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Germany's neo-Nazis protest celebrations marking end of WWII

BERLIN—On a stage under Berlin's Brandenburg Gate, during ceremonies marking VE Day—the 60th anniversary of the end of World War II in Europe—German President Horst Koehler Sunday proclaimed that "racism and right-wing extremism have no chance" in a modern Germany.

About a mile down Unter den Linden, a path central in Adolf Hilter's plans for the capital of the Third Reich, as Germany was called under Hitler's rule, as many as 3,000 neo-Nazis in a fenced in area applauded as a singer noted, "Our hearts are with our heroes, like Rudolph Hess," Hitler's deputy.

A speaker added: "Stop 60 years of liberation lies. Stop the cult of guilt." He was referring to Germany's repeated expression of remorse for German actions during World War II.

Despite Koehler's statements, the National Democratic Party (NPD) of Germany and other parties commonly associated with the neo-Nazi movement are gaining support in his country. In the state parliament of Saxony, voters recently elected 12 NPD. More than 300 local German politicians today are from nationalist parties. In February in Dresden, 5,000 neo-Nazis marched during ceremonies for the 60th anniversary of the allied bombing of that city.

"The person who hasn't learned from history is sinning against their own nation," Koehler said Sunday. "There are still a few un-teachable in this country, but racism and right-wing extremism have no chance here today."

Police, citing fears of clashes with the more than 10,000 anti-Nazi demonstrators nearby—did not allow a planned march by neo-Nazis.

At the rally, a man who would only identify himself as "Frankie" noted that he was tired of the anti-German politics of the West, and even of German politicians.

"Is it fair to call us neo-Nazis," he said. "I don't care. I'm a nationalist. That's why I'm here."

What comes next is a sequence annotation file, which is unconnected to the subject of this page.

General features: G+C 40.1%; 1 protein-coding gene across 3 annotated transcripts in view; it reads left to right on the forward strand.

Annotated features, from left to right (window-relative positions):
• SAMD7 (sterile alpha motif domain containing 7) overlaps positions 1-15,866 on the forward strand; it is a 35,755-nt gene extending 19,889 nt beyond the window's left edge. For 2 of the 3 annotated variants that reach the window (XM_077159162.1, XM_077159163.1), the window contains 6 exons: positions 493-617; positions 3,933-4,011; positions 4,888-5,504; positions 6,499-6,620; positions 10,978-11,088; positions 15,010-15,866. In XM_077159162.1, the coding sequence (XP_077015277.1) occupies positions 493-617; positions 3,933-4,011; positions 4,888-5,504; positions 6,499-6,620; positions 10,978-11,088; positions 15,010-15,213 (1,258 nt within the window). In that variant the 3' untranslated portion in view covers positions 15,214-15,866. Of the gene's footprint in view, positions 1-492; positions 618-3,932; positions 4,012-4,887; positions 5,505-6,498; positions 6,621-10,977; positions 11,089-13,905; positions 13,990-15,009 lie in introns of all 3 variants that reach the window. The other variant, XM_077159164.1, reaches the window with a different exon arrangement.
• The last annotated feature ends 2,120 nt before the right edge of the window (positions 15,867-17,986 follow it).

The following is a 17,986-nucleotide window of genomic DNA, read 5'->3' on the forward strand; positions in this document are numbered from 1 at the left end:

Many in the crowd wore tee-shirts and buttons referring to the nearby 60th anniversary celebrations, saying, "Celebrate Surrender? No Thank You."

Karl Ulmer, 70, said he was present because he remembered the fall of Berlin, and remembered it as a sad time, one that led to decades of the Soviet Union.

"Are we Nazis here, no," he said. "Germany is so far left that anything right of center is seen as Nazi, but that is not the case."

In front of him, speakers criticized the betrayal of the German people by the 1919 Versailles Treaty that settled World War I —a common theme struck by Hitler during his rise to power—and said the horrors of the Third Reich were exaggerated. That's a common theme of people who deny the Holocaust, when six millions Jews were murdered in Nazi death camps.

In a new twist, some in the crowd held signs saying, "Liberate the world from the United States," and speakers talked of how America had planned World War II to belittle the German people. They said the allies subjected Germans to the worst horrors of the war.

Frank Stienbeck, 32, and a history student in Berlin, showed up at the rally with his nieces and nephew. He made a point of saying he was not a supporter.

"I figured I'd show them what Nazis look like, shaved heads, rotten teeth, no brains," he said. "I'd rather they didn't exist, but since they do, we should know what they look like."


(c) 2005, Knight Ridder/Tribune Information Services.

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